Holly Ordway’s Tolkien’s Modern Readings: Middle-Earth Beyond the Middle Ages is a wonderful new entry in Tolkien studies. Going somewhat against the grain, Ordway spends the pages not only arguing, but providing meticulous proof that the long passed author and academic was well read and clearly influenced by the work of his day.
It is a fascinating volume at times, veering from works still known to current readers all the way to quiet, esoteric works that have largely passed into oblivion. The book focuses on works likely to have influenced the creation of middle earth related works (specifically The Hobbit, Lord of The Rings, and the Silmarillion) and proving Tolkien read them.
The book opens with a reference to Tolkien’s mother showing him the house of a local, and currently famous, author. We get reactions and considerations on this before the book moves to the meat of the issue. A robust set of examples wherein critics, historians, other authors, and the press have depicted J.R.R. Tolkien as so thoroughly a medievalist that he rejected modern works altogether. Ordway then proceeds to carefully deconstruct this assumption, even using careful citations to note past scholars who had observed this flaw in scholarship. She eviscerates Humphrey Carpenter for his juvenile treatment of Tolkien and a biography she points out was insufficient at best. Indeed one of the first real things some readers will learn from this text is just how much damage his work has done to Tolkien studies.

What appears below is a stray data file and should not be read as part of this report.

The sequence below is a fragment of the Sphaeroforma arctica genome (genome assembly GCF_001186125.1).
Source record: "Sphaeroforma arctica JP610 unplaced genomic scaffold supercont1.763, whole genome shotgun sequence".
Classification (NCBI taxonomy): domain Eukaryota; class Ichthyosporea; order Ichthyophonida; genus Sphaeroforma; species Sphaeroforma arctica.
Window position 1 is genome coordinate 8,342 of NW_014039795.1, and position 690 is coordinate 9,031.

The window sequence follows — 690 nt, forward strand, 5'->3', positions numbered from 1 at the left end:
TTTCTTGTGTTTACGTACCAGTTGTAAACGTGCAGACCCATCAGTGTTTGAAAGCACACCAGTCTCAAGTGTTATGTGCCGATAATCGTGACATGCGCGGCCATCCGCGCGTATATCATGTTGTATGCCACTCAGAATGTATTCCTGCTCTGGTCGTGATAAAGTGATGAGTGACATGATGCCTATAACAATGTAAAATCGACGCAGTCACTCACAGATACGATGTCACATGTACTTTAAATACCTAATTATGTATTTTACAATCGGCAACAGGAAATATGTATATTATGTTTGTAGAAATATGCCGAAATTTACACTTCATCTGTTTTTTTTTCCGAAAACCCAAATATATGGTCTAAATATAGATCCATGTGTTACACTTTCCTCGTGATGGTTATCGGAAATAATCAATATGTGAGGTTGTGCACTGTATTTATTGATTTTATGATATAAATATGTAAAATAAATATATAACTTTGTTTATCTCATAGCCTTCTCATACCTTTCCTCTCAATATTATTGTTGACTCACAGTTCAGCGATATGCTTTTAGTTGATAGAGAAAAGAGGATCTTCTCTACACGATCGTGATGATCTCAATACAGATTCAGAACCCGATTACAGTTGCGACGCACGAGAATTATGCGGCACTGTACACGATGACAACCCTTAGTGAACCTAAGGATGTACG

Some chapters discuss specific authors, others entire genres. Time is given, repeatedly, to Gene Wolfe and his correspondence with Tolkien. This is an interesting choice as it represents one of those comparatively rare examples of one celebrated fantasy author given a chance to have a detailed discussion with another, and as a result discovering exactly what he might be more willing to reveal to a fellow craftsman. Tolkien’s contradictory statements on influence are discussed, as are his somewhat disparate statements made about single authors. Indeed a whole chapter is given to George MacDonald, whom Tolkien clearly loathed depending upon the work.
Ordway is even good enough to illustrate the greatest flaw in her work, that of limited sourcing. She was given access to no unreleased letters or papers from the Tolkien family, making it clear that there is still much material missing. The fact she managed to produce so many comfortable readings and potential influences from the current day is truly astounding, particularly since so many publically available letters were butchered into shredded material by Carpenter.
In addition to an expected index, there is a wonderful section charting the various works Tolkien read, citing the evidence for this and going alphabetically by author, although the decision to list Arthur Conan Doyle under C will bother a few. To fellow researchers this section would be worth more than the entire cost of the book, giving easy reference to prove potential influence.
Overall, this is a very well written, extremely well researched book. The Tolkien scholar should definitely pick it up, and even the idly curious might find pieces of interest. It also reminds readers to avoid Humphrey Carpenter’s biography of Tolkien like the plague, and to be at best extremely suspicious of any related volume by Carpenter.
(Word on Fire Press 2021)